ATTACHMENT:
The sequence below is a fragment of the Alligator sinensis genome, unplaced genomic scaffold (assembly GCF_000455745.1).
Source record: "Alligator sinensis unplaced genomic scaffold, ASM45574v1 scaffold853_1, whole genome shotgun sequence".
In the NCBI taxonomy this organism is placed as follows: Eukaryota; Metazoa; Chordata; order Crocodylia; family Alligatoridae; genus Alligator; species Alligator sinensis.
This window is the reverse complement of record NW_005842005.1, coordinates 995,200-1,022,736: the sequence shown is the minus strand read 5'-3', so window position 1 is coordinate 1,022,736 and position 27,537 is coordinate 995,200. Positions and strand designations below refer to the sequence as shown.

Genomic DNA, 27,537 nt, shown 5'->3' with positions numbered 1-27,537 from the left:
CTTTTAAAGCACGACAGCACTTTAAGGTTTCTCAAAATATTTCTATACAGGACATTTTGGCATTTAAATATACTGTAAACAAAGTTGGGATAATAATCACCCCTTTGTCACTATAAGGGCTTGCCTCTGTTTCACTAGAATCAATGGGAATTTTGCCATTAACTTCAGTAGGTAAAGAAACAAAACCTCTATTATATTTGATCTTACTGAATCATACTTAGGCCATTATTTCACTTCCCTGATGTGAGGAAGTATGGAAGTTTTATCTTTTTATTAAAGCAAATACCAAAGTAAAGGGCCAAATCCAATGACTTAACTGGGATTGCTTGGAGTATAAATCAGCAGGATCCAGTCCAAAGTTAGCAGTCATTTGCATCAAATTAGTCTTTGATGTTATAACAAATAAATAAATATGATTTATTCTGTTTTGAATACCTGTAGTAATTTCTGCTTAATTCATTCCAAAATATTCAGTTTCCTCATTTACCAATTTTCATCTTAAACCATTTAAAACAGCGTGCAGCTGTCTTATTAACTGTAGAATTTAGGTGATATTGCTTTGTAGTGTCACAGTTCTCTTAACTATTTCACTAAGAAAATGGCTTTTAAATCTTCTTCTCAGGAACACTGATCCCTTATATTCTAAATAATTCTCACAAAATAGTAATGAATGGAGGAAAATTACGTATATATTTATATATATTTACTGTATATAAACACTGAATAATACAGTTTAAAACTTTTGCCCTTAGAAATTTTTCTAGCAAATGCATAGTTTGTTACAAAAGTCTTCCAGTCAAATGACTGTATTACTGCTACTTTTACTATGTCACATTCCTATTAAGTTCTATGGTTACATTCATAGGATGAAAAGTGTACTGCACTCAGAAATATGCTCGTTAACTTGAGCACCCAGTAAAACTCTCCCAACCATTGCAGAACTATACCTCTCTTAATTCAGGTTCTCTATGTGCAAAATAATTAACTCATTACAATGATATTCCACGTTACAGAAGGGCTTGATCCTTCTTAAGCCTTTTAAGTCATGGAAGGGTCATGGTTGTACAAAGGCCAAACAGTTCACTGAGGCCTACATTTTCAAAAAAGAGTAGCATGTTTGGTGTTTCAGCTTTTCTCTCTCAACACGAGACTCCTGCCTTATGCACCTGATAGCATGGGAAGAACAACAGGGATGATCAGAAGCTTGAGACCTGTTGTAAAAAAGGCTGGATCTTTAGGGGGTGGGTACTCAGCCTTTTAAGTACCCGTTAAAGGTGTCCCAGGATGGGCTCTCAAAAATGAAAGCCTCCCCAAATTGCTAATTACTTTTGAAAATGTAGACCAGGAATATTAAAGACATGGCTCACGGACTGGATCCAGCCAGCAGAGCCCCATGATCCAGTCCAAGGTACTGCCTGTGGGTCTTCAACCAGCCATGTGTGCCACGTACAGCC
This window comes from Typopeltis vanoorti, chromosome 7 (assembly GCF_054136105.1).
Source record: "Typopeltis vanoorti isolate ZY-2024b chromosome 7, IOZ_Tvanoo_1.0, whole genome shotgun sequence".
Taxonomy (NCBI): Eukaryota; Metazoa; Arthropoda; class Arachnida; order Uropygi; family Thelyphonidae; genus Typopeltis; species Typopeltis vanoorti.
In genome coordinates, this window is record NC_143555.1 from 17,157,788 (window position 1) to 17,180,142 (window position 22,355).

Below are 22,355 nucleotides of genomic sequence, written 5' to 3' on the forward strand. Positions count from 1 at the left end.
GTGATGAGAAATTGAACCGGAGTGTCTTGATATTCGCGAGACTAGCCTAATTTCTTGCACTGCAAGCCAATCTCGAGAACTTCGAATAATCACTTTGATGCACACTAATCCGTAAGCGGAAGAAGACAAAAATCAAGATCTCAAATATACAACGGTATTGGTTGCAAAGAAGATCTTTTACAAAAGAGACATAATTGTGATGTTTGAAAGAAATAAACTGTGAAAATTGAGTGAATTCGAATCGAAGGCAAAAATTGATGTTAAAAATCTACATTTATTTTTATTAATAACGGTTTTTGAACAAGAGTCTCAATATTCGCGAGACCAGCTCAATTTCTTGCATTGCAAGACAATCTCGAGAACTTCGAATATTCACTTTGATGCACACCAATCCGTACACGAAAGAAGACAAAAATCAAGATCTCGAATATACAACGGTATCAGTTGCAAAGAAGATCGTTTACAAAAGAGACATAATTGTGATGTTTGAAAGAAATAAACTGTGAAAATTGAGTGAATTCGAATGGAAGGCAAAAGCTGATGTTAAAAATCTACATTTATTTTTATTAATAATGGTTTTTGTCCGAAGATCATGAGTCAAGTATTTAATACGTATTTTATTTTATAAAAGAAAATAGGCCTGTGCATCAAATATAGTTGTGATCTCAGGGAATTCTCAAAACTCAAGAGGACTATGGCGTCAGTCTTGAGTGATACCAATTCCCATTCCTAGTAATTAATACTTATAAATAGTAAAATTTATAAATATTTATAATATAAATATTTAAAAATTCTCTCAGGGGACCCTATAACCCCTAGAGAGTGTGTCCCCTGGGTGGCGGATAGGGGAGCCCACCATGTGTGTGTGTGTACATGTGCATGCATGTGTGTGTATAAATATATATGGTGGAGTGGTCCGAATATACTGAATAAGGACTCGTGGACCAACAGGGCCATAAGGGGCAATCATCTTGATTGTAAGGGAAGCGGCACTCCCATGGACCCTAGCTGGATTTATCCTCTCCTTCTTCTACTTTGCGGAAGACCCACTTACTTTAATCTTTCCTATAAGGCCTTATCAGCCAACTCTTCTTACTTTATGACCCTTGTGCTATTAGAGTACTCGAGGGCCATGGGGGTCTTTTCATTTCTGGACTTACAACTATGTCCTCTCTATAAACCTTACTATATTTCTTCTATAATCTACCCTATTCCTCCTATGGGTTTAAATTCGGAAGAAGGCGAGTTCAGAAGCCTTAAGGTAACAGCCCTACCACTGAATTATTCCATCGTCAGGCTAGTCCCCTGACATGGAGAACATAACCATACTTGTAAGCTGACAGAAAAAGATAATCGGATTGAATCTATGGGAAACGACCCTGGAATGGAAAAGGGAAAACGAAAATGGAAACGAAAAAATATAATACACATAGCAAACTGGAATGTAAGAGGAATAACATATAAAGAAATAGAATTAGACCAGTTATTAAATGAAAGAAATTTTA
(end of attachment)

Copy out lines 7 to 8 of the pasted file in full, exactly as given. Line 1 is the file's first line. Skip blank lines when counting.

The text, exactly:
This window comes from Typopeltis vanoorti, chromosome 7 (assembly GCF_054136105.1).
Source record: "Typopeltis vanoorti isolate ZY-2024b chromosome 7, IOZ_Tvanoo_1.0, whole genome shotgun sequence".